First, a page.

Each city needs a brand identity that can represent it properly. However, many cities only use tourist-focused campaigns or outdated brands, which is why the topic is more important than ever. Ideally, city branding should be oriented towards the future direction of the city. It can represent a vision or a call for action, but these should be directed at its own citizens, rather than at visitors alone.

More than a logo, a city brand should create or at least represent a city’s soul. This is why city branding is a complex and complicated topic: Cities themselves are so diverse…

Join the Urbanism Book Club on Instagram to discuss classic books about urban planning, urban design, architecture, and more!

I started a book club! It’s something I have been wanting to do for a long time and since I am still in lockdown, I finally had some time to sit down and think it through.

We will be reading classics of urbanism, urban planning, city design and related topics — mostly non-fiction, but I’ll smuggle in some fiction ones with great descriptions of cities, too! Do you have any suggestions an what to read? Leave a comment or head to Instagram.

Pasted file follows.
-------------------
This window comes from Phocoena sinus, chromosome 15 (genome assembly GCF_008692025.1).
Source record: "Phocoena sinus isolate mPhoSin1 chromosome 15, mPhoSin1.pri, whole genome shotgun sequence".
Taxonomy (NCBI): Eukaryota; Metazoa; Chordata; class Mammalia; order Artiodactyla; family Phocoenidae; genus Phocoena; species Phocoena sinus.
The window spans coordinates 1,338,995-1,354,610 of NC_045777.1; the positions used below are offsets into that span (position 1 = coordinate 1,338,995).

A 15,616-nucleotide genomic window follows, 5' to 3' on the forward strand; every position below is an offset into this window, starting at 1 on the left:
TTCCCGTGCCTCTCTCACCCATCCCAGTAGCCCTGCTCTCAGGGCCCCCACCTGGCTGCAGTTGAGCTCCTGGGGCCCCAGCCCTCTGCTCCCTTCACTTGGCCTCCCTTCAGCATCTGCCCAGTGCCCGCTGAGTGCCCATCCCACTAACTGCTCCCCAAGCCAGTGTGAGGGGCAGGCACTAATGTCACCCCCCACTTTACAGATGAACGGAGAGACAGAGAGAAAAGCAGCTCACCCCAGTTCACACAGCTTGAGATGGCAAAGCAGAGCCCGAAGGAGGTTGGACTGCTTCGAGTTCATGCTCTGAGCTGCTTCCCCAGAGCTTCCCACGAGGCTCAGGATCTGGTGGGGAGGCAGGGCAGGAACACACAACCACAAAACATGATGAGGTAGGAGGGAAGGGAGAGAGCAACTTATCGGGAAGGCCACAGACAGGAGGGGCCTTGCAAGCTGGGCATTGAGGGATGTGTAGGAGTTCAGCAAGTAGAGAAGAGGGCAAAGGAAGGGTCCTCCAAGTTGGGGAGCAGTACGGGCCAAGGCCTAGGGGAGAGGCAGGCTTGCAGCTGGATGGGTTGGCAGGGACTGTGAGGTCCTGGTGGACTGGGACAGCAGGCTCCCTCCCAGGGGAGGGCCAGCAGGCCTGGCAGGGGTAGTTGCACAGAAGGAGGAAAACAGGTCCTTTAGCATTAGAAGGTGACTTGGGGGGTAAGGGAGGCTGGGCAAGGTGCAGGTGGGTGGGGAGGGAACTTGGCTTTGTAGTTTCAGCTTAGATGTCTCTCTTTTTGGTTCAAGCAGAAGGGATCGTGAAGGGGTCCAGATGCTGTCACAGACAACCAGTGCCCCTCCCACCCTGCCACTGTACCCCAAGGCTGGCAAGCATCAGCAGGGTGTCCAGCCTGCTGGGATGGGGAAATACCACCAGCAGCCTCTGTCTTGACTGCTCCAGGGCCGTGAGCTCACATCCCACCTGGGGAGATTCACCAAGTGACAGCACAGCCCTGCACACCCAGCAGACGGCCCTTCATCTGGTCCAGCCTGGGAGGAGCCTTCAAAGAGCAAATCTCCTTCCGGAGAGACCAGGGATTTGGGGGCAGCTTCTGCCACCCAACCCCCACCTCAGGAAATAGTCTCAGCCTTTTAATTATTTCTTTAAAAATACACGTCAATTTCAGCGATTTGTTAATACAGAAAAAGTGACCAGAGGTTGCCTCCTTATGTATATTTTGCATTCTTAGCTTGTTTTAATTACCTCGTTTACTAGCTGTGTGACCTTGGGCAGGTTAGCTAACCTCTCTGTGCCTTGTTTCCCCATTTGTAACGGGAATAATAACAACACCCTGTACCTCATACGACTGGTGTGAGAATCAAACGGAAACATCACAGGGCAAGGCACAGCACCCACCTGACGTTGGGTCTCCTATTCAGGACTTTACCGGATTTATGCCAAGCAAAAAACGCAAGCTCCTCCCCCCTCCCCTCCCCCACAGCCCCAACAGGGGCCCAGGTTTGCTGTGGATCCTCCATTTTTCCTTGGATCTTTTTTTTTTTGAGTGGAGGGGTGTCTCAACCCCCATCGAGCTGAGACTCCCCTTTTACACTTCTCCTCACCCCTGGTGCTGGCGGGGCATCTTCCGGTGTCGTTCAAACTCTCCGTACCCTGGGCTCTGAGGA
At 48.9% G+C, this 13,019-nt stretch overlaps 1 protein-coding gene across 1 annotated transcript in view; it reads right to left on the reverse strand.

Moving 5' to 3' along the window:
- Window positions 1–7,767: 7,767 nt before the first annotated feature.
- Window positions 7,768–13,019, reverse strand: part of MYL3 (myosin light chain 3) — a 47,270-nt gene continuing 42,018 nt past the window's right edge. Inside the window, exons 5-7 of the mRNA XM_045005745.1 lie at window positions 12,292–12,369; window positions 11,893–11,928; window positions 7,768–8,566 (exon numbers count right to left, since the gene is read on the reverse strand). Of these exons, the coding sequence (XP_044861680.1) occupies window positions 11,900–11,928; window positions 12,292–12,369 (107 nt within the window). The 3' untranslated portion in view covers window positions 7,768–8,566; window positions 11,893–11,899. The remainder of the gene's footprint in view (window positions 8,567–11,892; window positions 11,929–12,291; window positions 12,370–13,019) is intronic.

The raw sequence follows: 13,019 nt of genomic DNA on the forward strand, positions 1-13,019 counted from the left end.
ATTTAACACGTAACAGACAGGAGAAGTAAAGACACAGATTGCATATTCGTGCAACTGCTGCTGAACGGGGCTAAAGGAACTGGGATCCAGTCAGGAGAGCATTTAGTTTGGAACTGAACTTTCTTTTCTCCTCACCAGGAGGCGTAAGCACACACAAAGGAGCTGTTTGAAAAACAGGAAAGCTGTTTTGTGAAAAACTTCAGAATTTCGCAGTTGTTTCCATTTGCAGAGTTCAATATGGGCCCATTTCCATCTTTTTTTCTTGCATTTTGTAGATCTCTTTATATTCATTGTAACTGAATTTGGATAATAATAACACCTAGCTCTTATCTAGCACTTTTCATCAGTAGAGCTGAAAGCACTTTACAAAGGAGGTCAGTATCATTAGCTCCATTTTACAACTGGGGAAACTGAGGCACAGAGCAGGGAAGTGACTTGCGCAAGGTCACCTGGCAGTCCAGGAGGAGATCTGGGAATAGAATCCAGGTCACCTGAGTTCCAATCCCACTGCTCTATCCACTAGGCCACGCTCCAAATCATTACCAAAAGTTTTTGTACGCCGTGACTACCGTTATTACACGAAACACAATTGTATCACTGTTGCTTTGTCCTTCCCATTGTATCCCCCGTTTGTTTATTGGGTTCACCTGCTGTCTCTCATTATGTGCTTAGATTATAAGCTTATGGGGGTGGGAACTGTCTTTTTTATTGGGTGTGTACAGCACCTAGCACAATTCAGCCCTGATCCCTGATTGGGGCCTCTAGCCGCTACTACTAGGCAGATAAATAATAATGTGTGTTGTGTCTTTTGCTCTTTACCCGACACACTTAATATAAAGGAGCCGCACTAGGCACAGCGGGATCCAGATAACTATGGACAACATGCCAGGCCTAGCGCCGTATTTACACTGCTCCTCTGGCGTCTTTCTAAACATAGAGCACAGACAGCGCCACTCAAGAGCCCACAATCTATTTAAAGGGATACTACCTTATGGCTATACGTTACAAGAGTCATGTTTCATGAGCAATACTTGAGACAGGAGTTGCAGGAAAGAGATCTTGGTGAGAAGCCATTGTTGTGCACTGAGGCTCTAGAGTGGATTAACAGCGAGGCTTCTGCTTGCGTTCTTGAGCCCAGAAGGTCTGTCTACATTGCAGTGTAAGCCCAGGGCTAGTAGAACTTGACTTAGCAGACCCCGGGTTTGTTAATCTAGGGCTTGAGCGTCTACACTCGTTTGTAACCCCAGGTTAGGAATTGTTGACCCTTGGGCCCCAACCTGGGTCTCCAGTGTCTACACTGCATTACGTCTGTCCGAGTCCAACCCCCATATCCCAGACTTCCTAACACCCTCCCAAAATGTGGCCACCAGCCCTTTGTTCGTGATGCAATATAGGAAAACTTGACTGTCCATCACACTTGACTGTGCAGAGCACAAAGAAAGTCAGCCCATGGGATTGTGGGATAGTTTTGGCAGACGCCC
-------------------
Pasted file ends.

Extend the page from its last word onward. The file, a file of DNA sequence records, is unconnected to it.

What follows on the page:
For now, you can find the Urbanism Book Club exclusively on Instagram: https://www.instagram.com/urbanismbookclub/

Do let me know whether…

“Tactical urbanism” is a popular buzzword among urban planners. But what does it mean? According to Mike Lydon, public space expert at Street Plans, tactical urbanism is short-term action for a long-term change. A good example for that are the popular pop-up bike lanes coming up in many cities during the Covid-19 pandemic in 2020. They are cheap, simple and short-term solutions, but there is a tactic behind them. They are intended for a deeper change, such as more safety and space for cyclists.

Due to key trends in urbanism over the last decades, we are currently evolving towards a…

Written in collaboration with Dennis Gastelum

A view of the street layout of Cities:Skylines